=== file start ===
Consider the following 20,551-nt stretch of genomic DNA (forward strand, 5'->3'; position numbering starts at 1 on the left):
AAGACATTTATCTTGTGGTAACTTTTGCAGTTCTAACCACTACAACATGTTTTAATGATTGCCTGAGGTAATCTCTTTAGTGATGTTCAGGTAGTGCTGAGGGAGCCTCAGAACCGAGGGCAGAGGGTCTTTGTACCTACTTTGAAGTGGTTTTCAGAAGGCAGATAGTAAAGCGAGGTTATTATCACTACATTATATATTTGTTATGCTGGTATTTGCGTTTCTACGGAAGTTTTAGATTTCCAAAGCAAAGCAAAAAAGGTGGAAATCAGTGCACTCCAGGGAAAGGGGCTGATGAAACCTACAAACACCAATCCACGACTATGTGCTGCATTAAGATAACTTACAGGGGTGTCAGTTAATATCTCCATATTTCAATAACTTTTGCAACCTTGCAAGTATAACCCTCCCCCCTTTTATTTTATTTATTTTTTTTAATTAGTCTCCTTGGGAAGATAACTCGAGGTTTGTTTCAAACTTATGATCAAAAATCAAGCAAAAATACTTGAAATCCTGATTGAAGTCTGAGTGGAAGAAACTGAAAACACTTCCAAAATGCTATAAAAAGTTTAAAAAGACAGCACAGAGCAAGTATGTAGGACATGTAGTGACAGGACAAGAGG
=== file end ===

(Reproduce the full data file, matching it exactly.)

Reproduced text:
Consider the following 20,551-nt stretch of genomic DNA (forward strand, 5'->3'; position numbering starts at 1 on the left):
AAGACATTTATCTTGTGGTAACTTTTGCAGTTCTAACCACTACAACATGTTTTAATGATTGCCTGAGGTAATCTCTTTAGTGATGTTCAGGTAGTGCTGAGGGAGCCTCAGAACCGAGGGCAGAGGGTCTTTGTACCTACTTTGAAGTGGTTTTCAGAAGGCAGATAGTAAAGCGAGGTTATTATCACTACATTATATATTTGTTATGCTGGTATTTGCGTTTCTACGGAAGTTTTAGATTTCCAAAGCAAAGCAAAAAAGGTGGAAATCAGTGCACTCCAGGGAAAGGGGCTGATGAAACCTACAAACACCAATCCACGACTATGTGCTGCATTAAGATAACTTACAGGGGTGTCAGTTAATATCTCCATATTTCAATAACTTTTGCAACCTTGCAAGTATAACCCTCCCCCCTTTTATTTTATTTATTTTTTTTAATTAGTCTCCTTGGGAAGATAACTCGAGGTTTGTTTCAAACTTATGATCAAAAATCAAGCAAAAATACTTGAAATCCTGATTGAAGTCTGAGTGGAAGAAACTGAAAACACTTCCAAAATGCTATAAAAAGTTTAAAAAGACAGCACAGAGCAAGTATGTAGGACATGTAGTGACAGGACAAGAGG